- 51% No, it will raise upgrade costs
- 39% It won't change our upgrade costs
- 4% Don't know
- 3% We don't use Microsoft products
The next Instant Poll question is, "Would you prefer that Microsoft release more frequent but smaller product service packs?" Go to the Windows & .NET Magazine home page and submit your vote for a) Yes, I prefer smaller, more frequent service packs, b) No, I prefer large, less frequent service packs, c) I think the company's current service pack release schedule is fine.
Thomas wants to know how to share a printer in a workgroup and give all users access to it without having to mirror user accounts on the machines. If you can help, join the discussion at the following URL:
(contributed by John Savill, http://www.windows2000faq.com)
XP will typically remind you to activate the product (most users will have 30 days to activate XP after installation). To activate XP manually, you can use the Start menu shortcut in the System Tools Accessories folder. At the command prompt, type
In case you're wondering, msoobe stands for "Microsoft Out of Box Experience."
7. NEW AND IMPROVED
(contributed by Bob Kretschman, firstname.lastname@example.org)
Sybex Publishing released the fourth edition of "Mastering Windows 2000 Server" by Mark Minasi, Christa Anderson, Brian Smith, and Doug Toombs. The new edition includes a security focus that contains coverage of security templates, IP Security (IPSec), certificates, and additional step-by-step examples that show how to accomplish essential tasks in DNS, Active Directory (AD), and other Win2K topics. The book also contains a CD-ROM that contains the entire book in electronic format. The book costs $59.95. For more information, visit Sybex Publishing's Web site.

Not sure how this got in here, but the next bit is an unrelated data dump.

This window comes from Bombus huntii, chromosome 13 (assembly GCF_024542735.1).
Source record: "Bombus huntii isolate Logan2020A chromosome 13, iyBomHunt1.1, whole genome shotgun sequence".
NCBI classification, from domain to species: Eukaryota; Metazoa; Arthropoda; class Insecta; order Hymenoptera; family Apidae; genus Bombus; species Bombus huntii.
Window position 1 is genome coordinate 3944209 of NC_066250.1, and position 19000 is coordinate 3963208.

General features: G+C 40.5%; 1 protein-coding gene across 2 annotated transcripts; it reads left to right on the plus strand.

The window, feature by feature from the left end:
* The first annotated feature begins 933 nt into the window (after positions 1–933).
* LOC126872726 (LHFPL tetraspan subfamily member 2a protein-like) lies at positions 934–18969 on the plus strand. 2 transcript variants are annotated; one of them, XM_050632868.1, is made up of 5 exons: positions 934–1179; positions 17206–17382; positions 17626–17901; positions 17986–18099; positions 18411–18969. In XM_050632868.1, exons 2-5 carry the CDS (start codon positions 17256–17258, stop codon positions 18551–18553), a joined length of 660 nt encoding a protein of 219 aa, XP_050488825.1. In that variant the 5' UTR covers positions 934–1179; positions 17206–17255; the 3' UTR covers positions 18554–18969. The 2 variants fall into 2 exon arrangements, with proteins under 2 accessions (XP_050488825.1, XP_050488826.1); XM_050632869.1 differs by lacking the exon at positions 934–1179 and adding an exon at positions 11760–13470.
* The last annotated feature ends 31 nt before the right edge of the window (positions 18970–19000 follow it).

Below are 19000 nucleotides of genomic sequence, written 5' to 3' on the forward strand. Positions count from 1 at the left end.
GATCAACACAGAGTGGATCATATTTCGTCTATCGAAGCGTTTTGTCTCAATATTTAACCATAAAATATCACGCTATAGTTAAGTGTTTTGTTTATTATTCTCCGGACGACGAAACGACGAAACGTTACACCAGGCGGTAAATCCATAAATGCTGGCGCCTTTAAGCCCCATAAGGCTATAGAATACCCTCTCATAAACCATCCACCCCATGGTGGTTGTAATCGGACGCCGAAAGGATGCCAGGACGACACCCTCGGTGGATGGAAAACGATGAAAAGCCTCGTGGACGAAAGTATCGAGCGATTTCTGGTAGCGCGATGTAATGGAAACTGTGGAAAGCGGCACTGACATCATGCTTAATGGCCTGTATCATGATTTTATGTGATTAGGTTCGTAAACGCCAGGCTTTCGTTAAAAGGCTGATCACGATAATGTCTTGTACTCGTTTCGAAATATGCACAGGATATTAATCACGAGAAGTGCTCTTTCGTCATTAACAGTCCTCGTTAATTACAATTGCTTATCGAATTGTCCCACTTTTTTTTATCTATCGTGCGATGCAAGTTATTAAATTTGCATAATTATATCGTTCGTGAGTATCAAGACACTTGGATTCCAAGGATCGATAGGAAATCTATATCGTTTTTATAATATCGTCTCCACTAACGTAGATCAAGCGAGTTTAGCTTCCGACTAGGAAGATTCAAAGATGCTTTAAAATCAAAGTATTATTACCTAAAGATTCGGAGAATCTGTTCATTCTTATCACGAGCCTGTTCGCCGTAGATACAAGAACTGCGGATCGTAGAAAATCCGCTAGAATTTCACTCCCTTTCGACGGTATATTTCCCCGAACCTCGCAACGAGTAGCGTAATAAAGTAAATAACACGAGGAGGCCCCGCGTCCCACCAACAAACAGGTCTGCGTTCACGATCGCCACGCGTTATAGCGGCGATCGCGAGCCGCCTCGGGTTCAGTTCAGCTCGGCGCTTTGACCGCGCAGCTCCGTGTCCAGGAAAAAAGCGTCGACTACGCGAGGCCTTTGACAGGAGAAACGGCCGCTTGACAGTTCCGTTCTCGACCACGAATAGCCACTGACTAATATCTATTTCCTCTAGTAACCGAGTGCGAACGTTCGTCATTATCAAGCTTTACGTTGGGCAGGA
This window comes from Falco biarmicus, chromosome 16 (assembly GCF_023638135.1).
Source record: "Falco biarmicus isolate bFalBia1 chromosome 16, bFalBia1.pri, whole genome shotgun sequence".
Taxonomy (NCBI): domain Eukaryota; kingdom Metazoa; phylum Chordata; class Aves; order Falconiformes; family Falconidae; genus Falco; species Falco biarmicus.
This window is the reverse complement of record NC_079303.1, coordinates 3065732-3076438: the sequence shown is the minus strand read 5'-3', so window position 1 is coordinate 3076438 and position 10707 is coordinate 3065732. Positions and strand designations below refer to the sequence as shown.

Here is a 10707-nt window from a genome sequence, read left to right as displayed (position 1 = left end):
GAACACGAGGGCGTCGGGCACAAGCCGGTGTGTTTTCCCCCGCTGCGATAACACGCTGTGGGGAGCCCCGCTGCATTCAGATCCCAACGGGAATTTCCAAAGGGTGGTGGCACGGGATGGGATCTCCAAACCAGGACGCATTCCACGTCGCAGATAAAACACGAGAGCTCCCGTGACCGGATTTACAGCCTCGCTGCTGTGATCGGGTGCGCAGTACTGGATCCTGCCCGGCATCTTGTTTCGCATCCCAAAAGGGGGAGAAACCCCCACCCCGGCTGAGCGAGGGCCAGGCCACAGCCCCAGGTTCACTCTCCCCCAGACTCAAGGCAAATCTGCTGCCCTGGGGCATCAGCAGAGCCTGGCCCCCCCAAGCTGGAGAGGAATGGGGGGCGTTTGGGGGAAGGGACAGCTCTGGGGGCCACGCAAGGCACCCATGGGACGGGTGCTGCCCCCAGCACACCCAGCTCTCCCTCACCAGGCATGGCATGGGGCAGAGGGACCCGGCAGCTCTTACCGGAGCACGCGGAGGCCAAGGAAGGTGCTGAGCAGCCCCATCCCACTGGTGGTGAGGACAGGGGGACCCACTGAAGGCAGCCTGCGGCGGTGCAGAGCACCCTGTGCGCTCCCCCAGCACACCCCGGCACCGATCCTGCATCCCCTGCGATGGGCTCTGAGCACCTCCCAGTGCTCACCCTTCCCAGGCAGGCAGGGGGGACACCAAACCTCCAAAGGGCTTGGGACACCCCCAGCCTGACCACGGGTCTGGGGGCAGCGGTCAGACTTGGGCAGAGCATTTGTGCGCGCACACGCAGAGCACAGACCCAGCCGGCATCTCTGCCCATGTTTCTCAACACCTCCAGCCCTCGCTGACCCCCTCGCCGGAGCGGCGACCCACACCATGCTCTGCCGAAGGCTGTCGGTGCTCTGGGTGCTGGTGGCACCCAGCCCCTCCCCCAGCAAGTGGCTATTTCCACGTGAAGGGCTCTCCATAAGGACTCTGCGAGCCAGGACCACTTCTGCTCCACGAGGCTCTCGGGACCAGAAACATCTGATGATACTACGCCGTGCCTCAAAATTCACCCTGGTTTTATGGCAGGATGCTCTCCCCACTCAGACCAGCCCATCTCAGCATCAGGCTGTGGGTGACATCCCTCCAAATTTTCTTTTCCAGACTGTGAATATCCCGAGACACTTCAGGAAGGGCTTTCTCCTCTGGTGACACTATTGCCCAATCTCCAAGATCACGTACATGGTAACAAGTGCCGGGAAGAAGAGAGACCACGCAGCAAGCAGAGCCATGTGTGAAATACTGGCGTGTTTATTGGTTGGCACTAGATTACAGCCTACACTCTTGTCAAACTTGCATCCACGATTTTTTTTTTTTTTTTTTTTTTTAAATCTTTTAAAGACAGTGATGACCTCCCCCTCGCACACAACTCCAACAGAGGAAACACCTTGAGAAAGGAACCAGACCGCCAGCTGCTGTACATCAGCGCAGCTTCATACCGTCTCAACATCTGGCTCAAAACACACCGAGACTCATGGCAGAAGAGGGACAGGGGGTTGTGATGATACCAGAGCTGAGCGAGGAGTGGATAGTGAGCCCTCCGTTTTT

IS Decisions released WinReporter, an advanced audit and reporting tool for networks running Windows XP, Windows 2000, or Windows NT. WinReporter facilitates network management by retrieving data linked to the OS network and maintains retrieved information in an ODBC-type central database. WinReporter lets IT teams find all servers that don't have the latest service pack installed, count all installed software on the network, detect all unregistered software, get precise information about available disk space, list groups and users by domain and computer, and list RAM sizes before migration to a new OS or installation of new software. For pricing and other information, contact IS Decisions at +335 59 41 42 20, email email@example.com, or visit the company's Web site.
8. CONTACT US
Here's how to reach us with your comments and questions:
- ABOUT THE COMMENTARY — firstname.lastname@example.org
- ABOUT KEEPING UP WITH WIN2K AND NT — email@example.com
- ABOUT THE NEWSLETTER IN GENERAL — firstname.lastname@example.org
(please mention the newsletter name in the subject line)
- TECHNICAL QUESTIONS — http://www.winnetmag.net/forums
- PRODUCT NEWS — email@example.com
- QUESTIONS ABOUT YOUR Windows & .NET Magazine UPDATE SUBSCRIPTION?
Customer Support — firstname.lastname@example.org
- WANT TO SPONSOR Windows & .NET Magazine UPDATE?